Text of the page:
8-Year-Old Mariela Explains the process of Creating an Eight Pointed, Theotokos or StellA Maris Star
Students not only complete a project but also learn how to verbally communicate what that they have learned as best as they can and that is always entertaining. So often I must hold back the chuckles while recording these very cute snippets. The first part of this series is HERE.
Mosaic project HERE.
In honor of the day, I think it is fitting to post just the first part of her presentation with more to be added at a later date. Happy New Year!
The Solemnity of Mary, the Holy Mother of God is celebrated today in the Latin Rite of the Catholic Church. For many centuries the Circumcision of the Lord was celebrated on this day and it is still celebrated under that title on the calendar of the Extraordinary Form of the Roman Rite.
Christians of Byzantine Rite and of all West Syrian Rite, South Syrian Rites and East Syrian Rites celebrate Mary as Mother of God on December 26th and the Coptic Church does so on January 16th. The Feast of St Basil or the Feast of the Circumcision of Christ is celebrated January 1st in Orthodox traditions and some Protestant denominations: In accordance with Jewish tradition, eight days (according to the Semitic and southern European calculation of intervals of days) after his birth, the occasion on which the child was formally given his name.
More Star History
Eight Pointed Star Symbolism
The eight points of each star signify the mystery of the "eighth day". It is the day that "Jesus rose from the dead 'on the first day of the week.' Because it is the 'first day,' the day of Christ's Resurrection recalls the first creation. Because it is the 'eighth day' following the sabbath,it symbolizes the new creation ushered in by Christ's Resurrection. For Christians it has become the first of all days, the first of all feasts, the Lord's Day (he kuriake hemera, dies dominica) Sunday:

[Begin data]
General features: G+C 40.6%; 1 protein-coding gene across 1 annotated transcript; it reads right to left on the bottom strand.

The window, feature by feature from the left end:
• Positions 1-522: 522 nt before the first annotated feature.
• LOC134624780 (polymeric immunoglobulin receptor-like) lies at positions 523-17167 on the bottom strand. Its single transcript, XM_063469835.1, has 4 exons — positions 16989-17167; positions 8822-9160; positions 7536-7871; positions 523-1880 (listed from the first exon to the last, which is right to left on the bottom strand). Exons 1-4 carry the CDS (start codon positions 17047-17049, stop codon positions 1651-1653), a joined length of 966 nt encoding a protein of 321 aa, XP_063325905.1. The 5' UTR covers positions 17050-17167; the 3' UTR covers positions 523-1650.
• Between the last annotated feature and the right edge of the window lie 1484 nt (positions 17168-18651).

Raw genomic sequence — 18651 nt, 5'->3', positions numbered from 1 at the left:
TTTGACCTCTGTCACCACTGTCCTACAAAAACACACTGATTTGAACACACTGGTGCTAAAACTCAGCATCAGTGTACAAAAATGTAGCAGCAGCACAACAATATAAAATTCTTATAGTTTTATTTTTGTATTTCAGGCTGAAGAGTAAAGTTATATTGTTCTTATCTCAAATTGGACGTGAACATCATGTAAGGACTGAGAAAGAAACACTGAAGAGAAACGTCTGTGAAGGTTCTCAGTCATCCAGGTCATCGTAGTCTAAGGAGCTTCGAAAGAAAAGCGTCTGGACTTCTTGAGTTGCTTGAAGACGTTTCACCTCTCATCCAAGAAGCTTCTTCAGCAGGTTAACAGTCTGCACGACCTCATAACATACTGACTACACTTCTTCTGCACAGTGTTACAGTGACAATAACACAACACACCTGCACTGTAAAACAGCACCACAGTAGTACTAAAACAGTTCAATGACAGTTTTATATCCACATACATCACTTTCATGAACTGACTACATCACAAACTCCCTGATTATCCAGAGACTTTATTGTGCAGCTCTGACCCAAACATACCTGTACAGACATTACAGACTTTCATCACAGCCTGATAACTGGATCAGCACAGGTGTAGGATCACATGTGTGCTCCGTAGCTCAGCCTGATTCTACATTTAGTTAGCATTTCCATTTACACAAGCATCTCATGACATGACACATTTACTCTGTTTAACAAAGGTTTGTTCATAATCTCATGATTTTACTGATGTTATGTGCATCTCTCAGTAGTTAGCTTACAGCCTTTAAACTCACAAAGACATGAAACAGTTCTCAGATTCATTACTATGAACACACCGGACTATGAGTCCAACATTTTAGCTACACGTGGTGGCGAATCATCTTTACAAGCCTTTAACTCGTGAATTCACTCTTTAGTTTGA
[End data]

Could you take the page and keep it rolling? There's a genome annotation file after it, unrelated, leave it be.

'We all gather on the day of the sun, for it is the first day [after the Jewish sabbath, but also the first day] when God, separating matter from darkness, made the world; and on this same day Jesus Christ our Savior rose from the dead.'" CCC 2174
Stars on Theotokos Icons There are three golden stars, one on the forehead and one on each shoulder of the Most Holy Theotokos. These stars are symbols of her virginity. She was a virgin before, during, and after the Nativity of Christ. The three stars are also a symbol of the Holy Trinity. Sometimes the third star is covered by the figure of the Christ Child the second person of the Holy Trinity.
What is the origin of Mary's title: "Star of the Sea"?
Marian star symbolisms generally come in two versions: the six-pointed and the eight-pointed star. The six-pointed which is in fact the star of David (two superimposed triangles pointing in opposite directions, symbol of David's shield according to tradition) is used to highlight Mary's role in salvation as helper in the restitutio perfectionis or reparatrix parentum et totius orbis. It symbolizes the restitution of the original harmony between God and humanity brought about by incarnation and redemption--of which Mary is a 'helper'. The number eight symbolizes salvation and its meaning is derived from Gen 6,18: eight people escaped the deluge finding salvation in the ark (see also 1 Peter 3.20). The eight's day is--according to Augustine--like the first (restitution) with permanent character (perfection).